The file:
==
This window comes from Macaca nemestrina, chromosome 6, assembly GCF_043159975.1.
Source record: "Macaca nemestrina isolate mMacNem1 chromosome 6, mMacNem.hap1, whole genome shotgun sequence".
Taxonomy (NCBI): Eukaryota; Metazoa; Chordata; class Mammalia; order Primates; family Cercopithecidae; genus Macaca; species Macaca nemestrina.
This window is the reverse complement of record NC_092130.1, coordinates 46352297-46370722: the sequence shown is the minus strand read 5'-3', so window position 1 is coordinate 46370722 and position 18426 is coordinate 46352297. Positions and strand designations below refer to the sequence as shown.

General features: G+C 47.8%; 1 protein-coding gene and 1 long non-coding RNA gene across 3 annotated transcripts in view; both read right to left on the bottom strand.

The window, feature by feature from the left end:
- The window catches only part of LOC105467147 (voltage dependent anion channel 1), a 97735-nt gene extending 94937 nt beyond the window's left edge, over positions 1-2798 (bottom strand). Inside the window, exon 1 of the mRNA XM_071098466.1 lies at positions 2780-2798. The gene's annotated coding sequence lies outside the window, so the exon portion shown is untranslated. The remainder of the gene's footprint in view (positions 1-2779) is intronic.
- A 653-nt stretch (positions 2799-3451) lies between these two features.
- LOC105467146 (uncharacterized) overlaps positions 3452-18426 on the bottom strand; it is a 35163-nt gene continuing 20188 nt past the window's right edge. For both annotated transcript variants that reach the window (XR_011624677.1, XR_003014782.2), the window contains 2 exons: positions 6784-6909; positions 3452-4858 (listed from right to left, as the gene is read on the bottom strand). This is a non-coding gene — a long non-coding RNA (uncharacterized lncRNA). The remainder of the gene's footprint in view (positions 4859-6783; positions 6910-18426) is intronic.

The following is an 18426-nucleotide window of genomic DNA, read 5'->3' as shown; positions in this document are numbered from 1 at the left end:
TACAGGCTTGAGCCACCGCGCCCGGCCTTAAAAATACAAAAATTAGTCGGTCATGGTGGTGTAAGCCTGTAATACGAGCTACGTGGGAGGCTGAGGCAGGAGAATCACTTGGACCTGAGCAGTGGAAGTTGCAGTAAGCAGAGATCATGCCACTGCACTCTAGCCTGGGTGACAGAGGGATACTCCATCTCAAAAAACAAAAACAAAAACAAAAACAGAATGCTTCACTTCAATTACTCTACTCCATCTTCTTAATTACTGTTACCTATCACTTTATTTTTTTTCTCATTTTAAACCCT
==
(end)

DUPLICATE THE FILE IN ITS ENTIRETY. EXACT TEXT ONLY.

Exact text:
This window comes from Macaca nemestrina, chromosome 6, assembly GCF_043159975.1.
Source record: "Macaca nemestrina isolate mMacNem1 chromosome 6, mMacNem.hap1, whole genome shotgun sequence".
Taxonomy (NCBI): Eukaryota; Metazoa; Chordata; class Mammalia; order Primates; family Cercopithecidae; genus Macaca; species Macaca nemestrina.
This window is the reverse complement of record NC_092130.1, coordinates 46352297-46370722: the sequence shown is the minus strand read 5'-3', so window position 1 is coordinate 46370722 and position 18426 is coordinate 46352297. Positions and strand designations below refer to the sequence as shown.

General features: G+C 47.8%; 1 protein-coding gene and 1 long non-coding RNA gene across 3 annotated transcripts in view; both read right to left on the bottom strand.

The window, feature by feature from the left end:
- The window catches only part of LOC105467147 (voltage dependent anion channel 1), a 97735-nt gene extending 94937 nt beyond the window's left edge, over positions 1-2798 (bottom strand). Inside the window, exon 1 of the mRNA XM_071098466.1 lies at positions 2780-2798. The gene's annotated coding sequence lies outside the window, so the exon portion shown is untranslated. The remainder of the gene's footprint in view (positions 1-2779) is intronic.
- A 653-nt stretch (positions 2799-3451) lies between these two features.
- LOC105467146 (uncharacterized) overlaps positions 3452-18426 on the bottom strand; it is a 35163-nt gene continuing 20188 nt past the window's right edge. For both annotated transcript variants that reach the window (XR_011624677.1, XR_003014782.2), the window contains 2 exons: positions 6784-6909; positions 3452-4858 (listed from right to left, as the gene is read on the bottom strand). This is a non-coding gene — a long non-coding RNA (uncharacterized lncRNA). The remainder of the gene's footprint in view (positions 4859-6783; positions 6910-18426) is intronic.

The following is an 18426-nucleotide window of genomic DNA, read 5'->3' as shown; positions in this document are numbered from 1 at the left end:
TACAGGCTTGAGCCACCGCGCCCGGCCTTAAAAATACAAAAATTAGTCGGTCATGGTGGTGTAAGCCTGTAATACGAGCTACGTGGGAGGCTGAGGCAGGAGAATCACTTGGACCTGAGCAGTGGAAGTTGCAGTAAGCAGAGATCATGCCACTGCACTCTAGCCTGGGTGACAGAGGGATACTCCATCTCAAAAAACAAAAACAAAAACAAAAACAGAATGCTTCACTTCAATTACTCTACTCCATCTTCTTAATTACTGTTACCTATCACTTTATTTTTTTTCTCATTTTAAACCCT